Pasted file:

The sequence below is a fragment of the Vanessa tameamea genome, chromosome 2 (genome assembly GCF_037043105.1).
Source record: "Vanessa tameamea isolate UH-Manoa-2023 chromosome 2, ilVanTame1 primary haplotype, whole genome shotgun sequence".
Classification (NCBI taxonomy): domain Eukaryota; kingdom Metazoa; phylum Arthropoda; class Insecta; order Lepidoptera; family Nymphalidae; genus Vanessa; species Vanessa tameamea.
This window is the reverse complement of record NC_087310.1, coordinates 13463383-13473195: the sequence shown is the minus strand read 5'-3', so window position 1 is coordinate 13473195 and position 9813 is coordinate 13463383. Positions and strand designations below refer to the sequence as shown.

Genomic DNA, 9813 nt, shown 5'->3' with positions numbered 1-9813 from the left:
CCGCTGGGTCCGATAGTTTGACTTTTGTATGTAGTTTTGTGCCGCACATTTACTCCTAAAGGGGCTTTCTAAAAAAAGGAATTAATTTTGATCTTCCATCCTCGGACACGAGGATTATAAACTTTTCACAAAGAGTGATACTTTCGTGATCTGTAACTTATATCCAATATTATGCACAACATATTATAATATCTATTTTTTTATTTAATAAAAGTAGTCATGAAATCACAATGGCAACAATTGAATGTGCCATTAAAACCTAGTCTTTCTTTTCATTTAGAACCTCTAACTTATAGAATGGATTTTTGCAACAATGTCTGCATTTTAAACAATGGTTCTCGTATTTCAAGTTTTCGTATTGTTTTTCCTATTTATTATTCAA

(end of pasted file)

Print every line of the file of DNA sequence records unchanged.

The sequence below is a fragment of the Vanessa tameamea genome, chromosome 2 (genome assembly GCF_037043105.1).
Source record: "Vanessa tameamea isolate UH-Manoa-2023 chromosome 2, ilVanTame1 primary haplotype, whole genome shotgun sequence".
Classification (NCBI taxonomy): domain Eukaryota; kingdom Metazoa; phylum Arthropoda; class Insecta; order Lepidoptera; family Nymphalidae; genus Vanessa; species Vanessa tameamea.
This window is the reverse complement of record NC_087310.1, coordinates 13463383-13473195: the sequence shown is the minus strand read 5'-3', so window position 1 is coordinate 13473195 and position 9813 is coordinate 13463383. Positions and strand designations below refer to the sequence as shown.

Genomic DNA, 9813 nt, shown 5'->3' with positions numbered 1-9813 from the left:
CCGCTGGGTCCGATAGTTTGACTTTTGTATGTAGTTTTGTGCCGCACATTTACTCCTAAAGGGGCTTTCTAAAAAAAGGAATTAATTTTGATCTTCCATCCTCGGACACGAGGATTATAAACTTTTCACAAAGAGTGATACTTTCGTGATCTGTAACTTATATCCAATATTATGCACAACATATTATAATATCTATTTTTTTATTTAATAAAAGTAGTCATGAAATCACAATGGCAACAATTGAATGTGCCATTAAAACCTAGTCTTTCTTTTCATTTAGAACCTCTAACTTATAGAATGGATTTTTGCAACAATGTCTGCATTTTAAACAATGGTTCTCGTATTTCAAGTTTTCGTATTGTTTTTCCTATTTATTATTCAA